McCaskill report warns staffing shortages could undermine efforts to seize opioid at border

McCaskill report warns staffing shortages could undermine efforts to seize opioid at border
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A new report from Sen. Claire McCaskillClaire Conner McCaskillIranian attacks expose vulnerability of campaign email accounts Ex-CIA chief worries campaigns falling short on cybersecurity Ocasio-Cortez blasts NYT editor for suggesting Tlaib, Omar aren't representative of Midwest MORE (D-Mo.) claims that staffing shortages at the country's ports of entry could be undermining federal efforts to seize a powerful synthetic opioid.

U.S. Customs and Border Protection (CBP) is currently about 4,000 port officers short of what the agency needs, according to a report from minority staff on the Senate Homeland Security and Governmental Affairs Committee released Thursday.

“The investigation found that CBP Officers at ports of entry (Port Officers) play a key role in stopping opioids and that CBP has significant shortages of Port Officers that may be compromising efforts to seize additional opioids before they can reach U.S. communities,” the report states. 


The report notes that port officers – authorities who man airports, seaports, border crossings and international mail facilities – helped the CBP in 2017 seize some 1,370 pounds of fentanyl, a potent synthetic opioid that’s about 50 times more powerful than heroin.

That was more than double the amount of fentanyl seized by CBP in 2016, according to the report. And the vast majority of it, 85 percent, was taken from ports of entry, the report states.

In a statement, a CBP spokesperson said that "CBP has taken concrete action to combat the influx of fentanyl and other illegal narcotics such as training canines, adding more CBP officers at express consignment and international mail hubs, and increasing the use of technology."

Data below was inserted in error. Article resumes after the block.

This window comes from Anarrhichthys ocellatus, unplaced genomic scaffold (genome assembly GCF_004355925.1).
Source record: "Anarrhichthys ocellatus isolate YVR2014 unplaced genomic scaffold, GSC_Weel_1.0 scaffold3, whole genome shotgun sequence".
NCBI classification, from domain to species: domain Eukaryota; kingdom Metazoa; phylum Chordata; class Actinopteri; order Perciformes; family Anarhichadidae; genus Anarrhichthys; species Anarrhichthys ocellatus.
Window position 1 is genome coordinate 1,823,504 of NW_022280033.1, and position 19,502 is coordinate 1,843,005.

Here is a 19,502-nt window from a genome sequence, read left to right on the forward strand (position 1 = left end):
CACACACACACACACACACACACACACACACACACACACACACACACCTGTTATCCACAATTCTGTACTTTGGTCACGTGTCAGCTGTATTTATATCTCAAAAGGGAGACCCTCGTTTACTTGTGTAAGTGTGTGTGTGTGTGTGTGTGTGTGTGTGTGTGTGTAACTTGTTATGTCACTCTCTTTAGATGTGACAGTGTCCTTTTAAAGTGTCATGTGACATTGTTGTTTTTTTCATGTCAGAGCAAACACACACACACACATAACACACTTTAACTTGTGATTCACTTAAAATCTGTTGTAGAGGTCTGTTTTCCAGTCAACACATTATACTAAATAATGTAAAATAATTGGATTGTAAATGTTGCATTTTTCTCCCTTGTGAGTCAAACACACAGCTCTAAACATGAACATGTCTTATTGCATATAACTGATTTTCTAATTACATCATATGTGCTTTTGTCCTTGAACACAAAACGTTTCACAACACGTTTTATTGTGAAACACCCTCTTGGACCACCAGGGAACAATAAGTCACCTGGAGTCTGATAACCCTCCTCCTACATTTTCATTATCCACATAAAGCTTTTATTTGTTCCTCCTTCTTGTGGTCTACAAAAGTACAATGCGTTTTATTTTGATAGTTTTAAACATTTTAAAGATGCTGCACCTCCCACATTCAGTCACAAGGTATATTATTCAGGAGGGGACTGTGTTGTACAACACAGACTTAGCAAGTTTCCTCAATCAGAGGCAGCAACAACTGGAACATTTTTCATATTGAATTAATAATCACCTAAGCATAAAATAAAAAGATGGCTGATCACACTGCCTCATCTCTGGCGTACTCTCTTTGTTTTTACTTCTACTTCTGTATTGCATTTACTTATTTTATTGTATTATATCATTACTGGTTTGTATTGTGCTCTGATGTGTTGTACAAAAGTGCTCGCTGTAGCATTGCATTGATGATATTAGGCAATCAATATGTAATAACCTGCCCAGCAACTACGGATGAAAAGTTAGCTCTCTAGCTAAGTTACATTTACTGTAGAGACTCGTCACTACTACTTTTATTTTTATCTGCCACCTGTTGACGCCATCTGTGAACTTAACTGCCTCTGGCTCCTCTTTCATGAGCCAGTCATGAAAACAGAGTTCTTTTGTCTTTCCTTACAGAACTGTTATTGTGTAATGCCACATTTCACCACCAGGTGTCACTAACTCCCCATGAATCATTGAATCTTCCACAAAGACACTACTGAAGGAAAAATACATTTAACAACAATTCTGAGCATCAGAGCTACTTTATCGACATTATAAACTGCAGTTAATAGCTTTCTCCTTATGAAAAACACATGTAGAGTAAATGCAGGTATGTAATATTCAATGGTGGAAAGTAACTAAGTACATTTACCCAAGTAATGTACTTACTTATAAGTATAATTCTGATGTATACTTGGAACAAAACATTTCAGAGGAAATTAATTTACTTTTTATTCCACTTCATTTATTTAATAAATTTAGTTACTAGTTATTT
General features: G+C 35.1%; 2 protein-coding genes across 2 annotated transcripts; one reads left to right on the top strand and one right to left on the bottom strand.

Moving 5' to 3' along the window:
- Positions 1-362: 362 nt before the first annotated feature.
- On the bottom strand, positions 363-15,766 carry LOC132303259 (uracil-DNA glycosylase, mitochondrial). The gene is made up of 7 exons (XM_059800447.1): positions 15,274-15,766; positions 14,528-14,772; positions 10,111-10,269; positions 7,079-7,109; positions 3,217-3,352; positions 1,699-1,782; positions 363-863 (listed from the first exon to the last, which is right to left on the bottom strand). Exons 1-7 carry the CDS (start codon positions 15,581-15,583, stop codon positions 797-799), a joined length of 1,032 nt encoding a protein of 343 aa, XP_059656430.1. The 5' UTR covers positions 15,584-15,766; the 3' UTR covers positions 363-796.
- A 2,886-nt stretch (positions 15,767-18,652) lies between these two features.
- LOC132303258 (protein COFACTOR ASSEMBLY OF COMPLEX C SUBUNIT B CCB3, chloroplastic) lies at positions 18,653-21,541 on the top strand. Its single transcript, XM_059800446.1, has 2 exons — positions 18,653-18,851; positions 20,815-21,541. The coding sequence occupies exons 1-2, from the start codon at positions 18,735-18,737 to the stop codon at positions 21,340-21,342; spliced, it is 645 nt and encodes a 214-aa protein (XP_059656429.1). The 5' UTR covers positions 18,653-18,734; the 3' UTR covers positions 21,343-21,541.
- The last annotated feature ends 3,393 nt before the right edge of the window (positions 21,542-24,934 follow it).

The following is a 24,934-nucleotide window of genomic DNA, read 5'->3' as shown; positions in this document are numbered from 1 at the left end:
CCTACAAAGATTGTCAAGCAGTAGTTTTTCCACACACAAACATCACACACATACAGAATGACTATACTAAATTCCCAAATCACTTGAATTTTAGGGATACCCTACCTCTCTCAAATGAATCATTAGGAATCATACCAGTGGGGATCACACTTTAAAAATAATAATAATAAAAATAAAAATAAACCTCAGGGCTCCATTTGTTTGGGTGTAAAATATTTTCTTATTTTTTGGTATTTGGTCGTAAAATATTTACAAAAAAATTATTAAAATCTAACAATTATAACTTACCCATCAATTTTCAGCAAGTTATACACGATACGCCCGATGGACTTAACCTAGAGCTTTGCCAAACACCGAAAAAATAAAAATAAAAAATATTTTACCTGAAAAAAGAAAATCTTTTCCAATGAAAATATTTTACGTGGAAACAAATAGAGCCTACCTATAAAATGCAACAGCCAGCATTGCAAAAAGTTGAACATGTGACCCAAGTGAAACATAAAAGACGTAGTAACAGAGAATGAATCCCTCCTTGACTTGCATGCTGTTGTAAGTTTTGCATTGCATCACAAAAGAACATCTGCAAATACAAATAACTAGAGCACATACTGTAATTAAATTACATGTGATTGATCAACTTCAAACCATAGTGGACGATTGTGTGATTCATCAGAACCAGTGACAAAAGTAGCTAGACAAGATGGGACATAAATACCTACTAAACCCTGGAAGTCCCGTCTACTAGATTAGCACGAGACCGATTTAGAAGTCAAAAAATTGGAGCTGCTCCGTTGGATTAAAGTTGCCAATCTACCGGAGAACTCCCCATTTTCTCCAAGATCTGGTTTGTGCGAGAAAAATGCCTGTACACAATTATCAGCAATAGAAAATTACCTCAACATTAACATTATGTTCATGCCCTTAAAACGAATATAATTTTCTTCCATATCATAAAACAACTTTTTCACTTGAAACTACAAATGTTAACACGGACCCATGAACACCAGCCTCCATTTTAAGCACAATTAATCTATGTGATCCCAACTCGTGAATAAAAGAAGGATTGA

"Combatting this epidemic requires a multilayered approach across a number of agencies and departments. CBP has made significant investments and improvements in our drug detection, identification, and targeting capabilities. These resources, along with enhanced information sharing and partnerships, are critical components of CBP’s ability to detect and deter the entry of dangerous illicit drugs."

McCaskill, the top Democrat on the Senate Homeland Security and Governmental Affairs Committee, released the report to underscore efforts to combat the nation's opioid crisis, which is estimated to be responsible for 115 overdose deaths per day.

The Missouri Democrat has introduced a bill to authorize the CBP to start hiring an extra 500 port officers each year until they fill their staffing needs. 

“Illicit fentanyl is now a huge driver in this national public health crisis, and this report shows a staggering increase in products being shipped and smuggled to the United States,” McCaskill said in a statement.

“There is no silver bullet to solving this influx of opioids, but at the very least we need to ensure that our ports are adequately staffed and equipped to deal with this problem — and right now that’s simply not the case.” 


According to the latest data from the Centers for Disease Control and Prevention (CDC), the rate of deaths from synthetic opioids more than doubled between 2015 and 2016.

Most of the fentanyl deaths are linked to fentanyl made illegally, which mainly comes from China, according to the report.

On Capitol Hill, lawmakers are aiming to pass opioid legislation this year.

The Senate Health Committee sent a bipartisan opioid package to the Senate floor last month.

The House Energy and Commerce Committee is also hammering out bills to be included in a package that Chairman Greg WaldenGregory (Greg) Paul WaldenPrivate equity-funded doctors coalition spends million lobbying on 'surprise' medical billing Top Republican rejects Democratic chairman's approach to stopping surprise medical bills Lawmakers hit Trump administration for including tech legal shield in trade negotiations MORE (R-Ore.) hopes to have on the House floor by Memorial Day.